Thanksgiving marks the busiest travel season in the U.S., starting on Friday, November 17, and extending until Tuesday, November 28. The Transportation Security Administration (TSA) anticipates screening over 30 million travelers during this period, with the busiest days being the Tuesday and Wednesday before Thanksgiving and the Sunday after.

Thanksgiving Travel Surge

Most Americans travel by car, with over 55 million people expected to drive at least 50 miles to their Thanksgiving destinations. AAA forecasts this year's travel numbers to be the third highest since 2000, reaching pre-pandemic levels.

Air travel is also set to be busy. According to MSN, Airlines for America predicts a significant increase in flights around the holiday, with the Federal Aviation Administration (FAA) expecting around 39,055 to 49,606 flights on key days. The busiest day for air travel is projected to be Wednesday, November 22, with the FAA scheduling the highest number of flights and the TSA preparing to screen 2.7 million passengers.

Thanksgiving Travel Peaks: Millions Set to Fly and Drive Over Holiday Week
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Travel is lighter on Thanksgiving Day, considered the easiest day for flying during this period. For drivers, AAA advises traveling before 10 a.m. or after 5 p.m. to avoid the busiest road times between 11 a.m. and 3 p.m.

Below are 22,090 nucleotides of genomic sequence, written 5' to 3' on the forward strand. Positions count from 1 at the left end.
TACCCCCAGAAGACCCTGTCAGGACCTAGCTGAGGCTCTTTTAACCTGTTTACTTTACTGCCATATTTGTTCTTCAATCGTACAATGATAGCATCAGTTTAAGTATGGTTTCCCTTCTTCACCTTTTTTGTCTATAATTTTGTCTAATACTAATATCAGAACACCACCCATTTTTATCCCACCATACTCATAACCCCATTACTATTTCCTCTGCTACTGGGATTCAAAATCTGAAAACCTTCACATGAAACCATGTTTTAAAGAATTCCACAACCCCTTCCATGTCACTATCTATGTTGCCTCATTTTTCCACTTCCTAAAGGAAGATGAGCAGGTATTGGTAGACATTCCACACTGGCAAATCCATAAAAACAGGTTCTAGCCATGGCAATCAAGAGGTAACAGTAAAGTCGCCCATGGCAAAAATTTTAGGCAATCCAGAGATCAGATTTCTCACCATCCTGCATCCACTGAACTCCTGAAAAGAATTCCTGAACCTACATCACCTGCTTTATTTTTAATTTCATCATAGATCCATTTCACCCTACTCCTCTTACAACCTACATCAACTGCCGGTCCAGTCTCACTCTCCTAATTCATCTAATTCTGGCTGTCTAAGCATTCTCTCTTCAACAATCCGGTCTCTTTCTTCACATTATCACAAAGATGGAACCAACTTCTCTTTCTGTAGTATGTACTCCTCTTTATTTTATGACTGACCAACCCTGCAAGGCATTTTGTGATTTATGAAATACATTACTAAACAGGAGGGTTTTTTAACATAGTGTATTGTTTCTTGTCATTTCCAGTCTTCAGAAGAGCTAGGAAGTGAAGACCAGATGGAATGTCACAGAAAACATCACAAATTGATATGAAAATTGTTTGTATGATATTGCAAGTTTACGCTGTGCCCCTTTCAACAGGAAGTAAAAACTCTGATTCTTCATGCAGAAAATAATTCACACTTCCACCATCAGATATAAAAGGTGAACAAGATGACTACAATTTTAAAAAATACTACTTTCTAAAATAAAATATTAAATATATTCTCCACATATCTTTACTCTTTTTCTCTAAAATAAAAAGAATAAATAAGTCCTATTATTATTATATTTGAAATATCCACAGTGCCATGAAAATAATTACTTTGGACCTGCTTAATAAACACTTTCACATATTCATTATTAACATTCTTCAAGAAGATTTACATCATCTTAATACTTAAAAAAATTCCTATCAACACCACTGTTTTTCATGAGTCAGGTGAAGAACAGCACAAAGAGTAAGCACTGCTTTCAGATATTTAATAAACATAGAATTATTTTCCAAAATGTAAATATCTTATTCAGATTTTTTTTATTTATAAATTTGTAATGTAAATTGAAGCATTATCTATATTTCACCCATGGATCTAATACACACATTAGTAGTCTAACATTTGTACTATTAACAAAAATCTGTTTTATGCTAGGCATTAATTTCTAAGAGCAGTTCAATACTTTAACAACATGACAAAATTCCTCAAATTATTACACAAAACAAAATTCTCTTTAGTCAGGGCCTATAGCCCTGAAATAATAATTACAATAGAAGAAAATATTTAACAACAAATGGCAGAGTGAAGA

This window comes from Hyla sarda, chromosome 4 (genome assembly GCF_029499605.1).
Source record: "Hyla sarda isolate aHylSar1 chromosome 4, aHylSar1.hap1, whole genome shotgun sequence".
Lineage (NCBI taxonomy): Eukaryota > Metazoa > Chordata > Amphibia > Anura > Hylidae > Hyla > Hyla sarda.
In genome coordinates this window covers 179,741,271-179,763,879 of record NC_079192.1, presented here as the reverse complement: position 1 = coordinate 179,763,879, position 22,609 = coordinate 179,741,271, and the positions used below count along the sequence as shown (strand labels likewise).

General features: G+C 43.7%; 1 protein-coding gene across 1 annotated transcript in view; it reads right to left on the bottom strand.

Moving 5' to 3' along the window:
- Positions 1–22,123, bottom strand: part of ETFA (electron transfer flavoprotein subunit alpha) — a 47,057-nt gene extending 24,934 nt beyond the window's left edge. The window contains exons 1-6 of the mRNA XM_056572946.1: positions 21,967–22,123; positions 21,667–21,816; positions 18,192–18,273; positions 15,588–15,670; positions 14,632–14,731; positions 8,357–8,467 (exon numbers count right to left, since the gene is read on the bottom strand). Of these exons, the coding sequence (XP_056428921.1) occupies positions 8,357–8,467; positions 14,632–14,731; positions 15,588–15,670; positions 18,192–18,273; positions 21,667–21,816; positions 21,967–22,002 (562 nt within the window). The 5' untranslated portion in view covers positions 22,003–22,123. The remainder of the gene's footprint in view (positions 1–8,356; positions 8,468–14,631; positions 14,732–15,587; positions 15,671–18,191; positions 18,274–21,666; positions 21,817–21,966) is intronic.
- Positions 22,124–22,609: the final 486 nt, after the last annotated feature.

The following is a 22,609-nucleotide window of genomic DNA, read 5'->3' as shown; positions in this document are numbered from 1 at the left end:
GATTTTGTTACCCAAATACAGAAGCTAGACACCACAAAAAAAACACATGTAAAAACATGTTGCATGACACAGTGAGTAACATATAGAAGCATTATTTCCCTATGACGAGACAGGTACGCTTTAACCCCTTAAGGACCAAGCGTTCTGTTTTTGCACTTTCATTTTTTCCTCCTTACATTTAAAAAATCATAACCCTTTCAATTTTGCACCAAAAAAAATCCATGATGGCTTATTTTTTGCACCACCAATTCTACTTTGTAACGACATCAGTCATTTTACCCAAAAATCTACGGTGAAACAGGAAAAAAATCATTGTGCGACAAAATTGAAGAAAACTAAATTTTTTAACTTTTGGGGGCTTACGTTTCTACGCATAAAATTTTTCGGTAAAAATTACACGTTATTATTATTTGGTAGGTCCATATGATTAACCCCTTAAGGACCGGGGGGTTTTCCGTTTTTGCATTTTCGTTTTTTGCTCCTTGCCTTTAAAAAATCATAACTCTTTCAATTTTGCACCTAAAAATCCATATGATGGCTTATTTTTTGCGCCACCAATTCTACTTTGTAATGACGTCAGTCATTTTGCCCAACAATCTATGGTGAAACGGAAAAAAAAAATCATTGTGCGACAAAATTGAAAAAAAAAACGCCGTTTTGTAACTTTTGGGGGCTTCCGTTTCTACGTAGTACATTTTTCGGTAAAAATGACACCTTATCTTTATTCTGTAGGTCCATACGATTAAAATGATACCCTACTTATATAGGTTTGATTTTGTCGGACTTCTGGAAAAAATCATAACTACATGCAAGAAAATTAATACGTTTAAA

Black Friday, traditionally a day for shopping, also sees increased travel activity. INRIX, a transportation data company, suggests the most congested times for driving will be between 12-4 p.m.

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Moreover, the report also mentioned that the weekend following Thanksgiving remains busy, with the FAA scheduling nearly 42,000 flights on Saturday and about 45,000 on Sunday. Sunday is expected to be the busiest travel day, with Airlines for America anticipating more than 3.2 million passengers flying. United Airlines predicts it will be one of their busiest days since before the pandemic.

Travelers should also note TSA guidelines for carrying food. Items like pies, turkey, and stuffing are allowed in carry-ons, while liquids like cranberry sauce, gravy, and wine exceeding 3.4 ounces must be checked. The TSA advises travelers to pack these items in a way that makes them easily accessible for security screening.

Weather Challenges for Thanksgiving Travelers

A big storm starting off the West Coast is expected to travel across the country this week, bringing wet weather with it. Fox Weather updated that early this week, there's a risk of severe weather along the Gulf Coast. Then later, there will be a lot of rain and some snow around the Great Lakes.

Since the holiday is coming, millions of Americans are getting ready to travel for Thanksgiving. However, a strong storm system will affect over 30 states in the central and eastern U.S. This storm will cause different weather problems, like bad weather near the Gulf Coast and rain and snow in the Northeast and New England.

The FOX Forecast Center reports that on Tuesday, a lot of rain is likely across a big part of the Eastern U.S. This rain could affect travel for Thanksgiving in many big cities. As this weather system heads towards the Ohio Valley, another one from Canada will come down south. This second system will add more strength to the storm that's already happening. 

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